Final Report Due

Australian Labor Party: promised to never use its votes to help an Abbott government repeal the carbon tax.

LABOR would never use its votes to help an Abbott government repeal the carbon tax, meaning the Coalition would probably have to go to a double dissolution election to abolish it and the tax would operate well into a first term, the Climate Change Minister, Greg Combet, vowed yesterday.
In an interview with the Herald, Mr Combet said Labor planned to hold Tony Abbott to account for his ''rank'' and ''deceitful'' fear campaign against the tax, as Labor puts in place a survival strategy that banks on a smooth introduction of the tax and the household compensation package to turn around its dire political position.

Evidence URLhttp://www.smh.com.au/federal-politics/political-news/carbon-tax-is-here-to-stay-says-combet-20120604-1zs9l.html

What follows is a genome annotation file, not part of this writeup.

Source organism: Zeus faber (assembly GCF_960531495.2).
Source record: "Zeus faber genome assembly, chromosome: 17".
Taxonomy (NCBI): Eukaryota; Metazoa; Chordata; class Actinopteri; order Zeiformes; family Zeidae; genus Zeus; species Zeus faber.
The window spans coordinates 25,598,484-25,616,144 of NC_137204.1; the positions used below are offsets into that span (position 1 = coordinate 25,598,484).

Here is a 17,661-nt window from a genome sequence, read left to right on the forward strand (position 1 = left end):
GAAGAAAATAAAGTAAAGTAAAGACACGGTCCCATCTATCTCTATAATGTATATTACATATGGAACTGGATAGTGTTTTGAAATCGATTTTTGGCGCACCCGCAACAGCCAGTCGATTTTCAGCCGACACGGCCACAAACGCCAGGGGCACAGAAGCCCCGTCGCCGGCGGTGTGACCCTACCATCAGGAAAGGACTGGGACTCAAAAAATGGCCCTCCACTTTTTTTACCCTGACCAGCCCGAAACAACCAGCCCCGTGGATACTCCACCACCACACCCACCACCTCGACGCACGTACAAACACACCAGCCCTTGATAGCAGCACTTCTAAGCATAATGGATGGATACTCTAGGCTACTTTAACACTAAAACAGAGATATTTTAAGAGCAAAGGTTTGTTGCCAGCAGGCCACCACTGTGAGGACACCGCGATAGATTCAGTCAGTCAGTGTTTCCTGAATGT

TagsEnvironment, PoliticsCreated On29 Oct 2013
Report FrequencyquarterlyExpires On29 Oct 2014
Recorded ByChris Noone

Progress Reports

31/05/2014 no change

07/05/2014 Still waiting

30/03/2014 Will this be the double dissolution trigger?

04/03/2014 Still waiting to see what happens

30/01/2014 So far, so good. Lets see what happens when Parliament goes back.

29/12/2013 still holding firm, for now

30/10/2013 Bill Shorten is looking wobbly on the carbon tax! Labor is expected to support axing the carbon tax, with senior figures - including leader Bill Shorten - now convinced that its case for action on climate change will be more easily sold if the politically toxic tax is abolished. The opposition has been wrestling with what to do on the repeal of the tax, with some saying it must hold the line to show voters and demoralised supporters that it still stands for something. But party leaders have progressed in their thinking to consider what the party should put to voters in the lead-up to the next election. They argue that Labor proposed to ''terminate'' the tax at the last election and to simply block its repeal would allow the government to continue to punish it politically. Mr Shorten is also worried that continual focus on the tax will distract from serious flaws in the government's $3.2 billion ''direct action'' policy, which Labor will oppose.
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